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Abstract: Case Reports |

A 69-YEAR-OLD MAN WITH RAPIDLY PROGRESSIVE PULMONARY HYPERTENSION: AN UNUSUAL CASE FREE TO VIEW

Taro Minami, MD*; Mayuko Fukunaga, MD; Lon Steinberg, BA; Alexander Filatov, MD; Iran Shapira, MD; Raymond Keller, MD; Patricia Villamena, MD
Author and Funding Information

Beth Israel Medical Center, New York, NY


Chest


Chest. 2008;134(4_MeetingAbstracts):c14002. doi:10.1378/chest.134.4_MeetingAbstracts.c14002
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Abstract

INTRODUCTION: Tumor emboli to the pulmonary vasculature has been described in hepatocellular, renal cell, gastric, breast and prostate carcinoma. We report a case of a distantly treated urothelial carcinoma with a metastatic presentation of tumor emboli causing progressive pulmonary hypertension.

CASE PRESENTATION: A 69 year old man presented with a complaint of dyspnea, pleuritic chest pain and blood-streaked sputum for 3 days. His past medical history was significant for urothelial carcinoma of the left renal pelvis (high-grade, pT3NxM0) successfully treated 1 year ago with nephrectomy and partial ureterectomy followed by adjuvant chemotherapy with carboplatin and gemcitabine. He had been in good health up until this admission. Oxyhemoglobin saturation (Sa02) was 91% in room air. Physical examination was significant for right-sided crackles. Chest X-ray showed bibasilar interstitial markings. Chest CT revealed pulmonary emboli (PE) in the bilateral lower lobe segments, nodular and confluent ground glass opacities in the bibasilar and right upper lobes. Echocardiogram demonstrated normal left ventricular function with a dilated and poorly functioning right ventricle (RV) and a calculated pulmonary artery systolic pressure (PASP) of 67 mmHg. The patient was anticoagulated for PE and given a 14 day course of moxifloxacin for presumed pneumonia and discharged. The patient returned 10 days later complaining of worsening hemoptysis. Repeat chest CT showed no interval change. His hemoptysis was presumed to be due to pulmonary infarction. His hemoptysis improved without intervention and he was discharged on anticoagulation. Three weeks later, the patient returned to the emergency department, complaining of increasing dyspnea and persistent hemoptysis. He was found to be tachypneic with a respiratory rate of 24 breaths per minute and SaO2 of 91%. Physical exam again showed crackles over the right lung. Laboratory values demonstrated a white blood cell count 10,600/mm3 and an INR of 2.1. Repeat chest CT again revealed the previously noted multiple PEs and further progression of ground glass opacities to the left upper lobe. Abdominal CT did not show any evidence of local or metastatic recurrence of urothelial carcinoma. Repeat echocardiogram showed worsening PASP of 87 mmHg with persistent RV dysfunction. Treatment for presumed hospital acquired pneumonia was begun with a combination of ticarcillin/clavulanate and vancomycin. Anticoagulation therapy for PE was continued. His dyspnea continued to worsen requiring increasing FiO2. Open lung biopsy was performed on the 14th day of admission. During the biopsies, the patient developed a refractory shock state and subsequently died the following day. Pathologic examination of the lung biopsies revealed metastatic urothelial carcinoma predominantly present in the form of widespread intra-arterial emboli.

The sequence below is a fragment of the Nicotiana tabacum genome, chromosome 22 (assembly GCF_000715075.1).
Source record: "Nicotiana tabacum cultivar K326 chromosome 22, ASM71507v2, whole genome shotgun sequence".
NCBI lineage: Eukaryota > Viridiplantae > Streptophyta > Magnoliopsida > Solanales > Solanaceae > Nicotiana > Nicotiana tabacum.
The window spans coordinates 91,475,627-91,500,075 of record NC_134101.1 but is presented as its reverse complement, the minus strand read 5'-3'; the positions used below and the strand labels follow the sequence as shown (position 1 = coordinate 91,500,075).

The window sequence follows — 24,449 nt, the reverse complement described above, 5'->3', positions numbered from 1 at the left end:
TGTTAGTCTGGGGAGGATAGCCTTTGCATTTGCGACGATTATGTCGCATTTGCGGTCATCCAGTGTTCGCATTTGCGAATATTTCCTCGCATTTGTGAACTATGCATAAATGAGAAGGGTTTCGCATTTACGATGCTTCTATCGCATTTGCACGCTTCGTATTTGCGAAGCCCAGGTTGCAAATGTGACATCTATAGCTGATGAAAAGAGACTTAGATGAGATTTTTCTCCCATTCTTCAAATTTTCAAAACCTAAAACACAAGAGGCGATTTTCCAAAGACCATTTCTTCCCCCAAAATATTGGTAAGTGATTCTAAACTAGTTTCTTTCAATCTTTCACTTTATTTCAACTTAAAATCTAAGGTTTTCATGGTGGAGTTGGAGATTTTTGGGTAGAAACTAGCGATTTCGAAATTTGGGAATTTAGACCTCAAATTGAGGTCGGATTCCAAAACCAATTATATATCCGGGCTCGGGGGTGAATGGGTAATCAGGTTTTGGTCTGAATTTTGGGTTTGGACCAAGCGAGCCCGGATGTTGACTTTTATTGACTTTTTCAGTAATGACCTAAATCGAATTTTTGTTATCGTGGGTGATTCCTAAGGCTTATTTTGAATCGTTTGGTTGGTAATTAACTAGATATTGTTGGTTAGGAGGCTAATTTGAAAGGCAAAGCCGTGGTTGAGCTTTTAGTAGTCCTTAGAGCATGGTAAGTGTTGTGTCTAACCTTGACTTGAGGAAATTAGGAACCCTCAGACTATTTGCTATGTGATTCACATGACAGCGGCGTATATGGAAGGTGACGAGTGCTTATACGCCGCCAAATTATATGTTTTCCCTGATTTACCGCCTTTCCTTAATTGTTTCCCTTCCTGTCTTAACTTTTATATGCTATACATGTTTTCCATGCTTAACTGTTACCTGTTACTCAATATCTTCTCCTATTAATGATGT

DISCUSSIONS: Tumor emboli from urothelial carcinoma is an uncommon occurrence. Only two prior cases have been reported in the literature. This underreporting may be due to the fact that RV failure in such cases is often thought to be due to venous thromboemboli. Pathologic confirmation is generally not performed. One possible clue of tumor pulmonary emboli is that patients will continue to have refractory dyspnea and worsening pulmonary hypertension despite adequate anticoagulation. This case was unique for that fact that the patient had no evidence of tumor recurrence. Tumor emboli was considered as a possible diagnosis due to his lack of improvement. Unfortunately, the definitive diagnosis was made late in the clinical course.

CONCLUSION: When patients with a history of cancer present with dyspnea and pulmonary hypertension, tumor emboli to pulmonary vasculature should be considered in the differential diagnosis. If clinical improvement is not observed after an appropriate period of anticoagulation, lung biopsy should be promptly considered. Only early diagnosis of tumor emboli may prevent fatal disease as there is a reluctance to retreat with chemo therapy without proof of progression.

DISCLOSURE: Taro Minami, None.

Monday, October 27, 2008

4:15 PM - 5:45 PM


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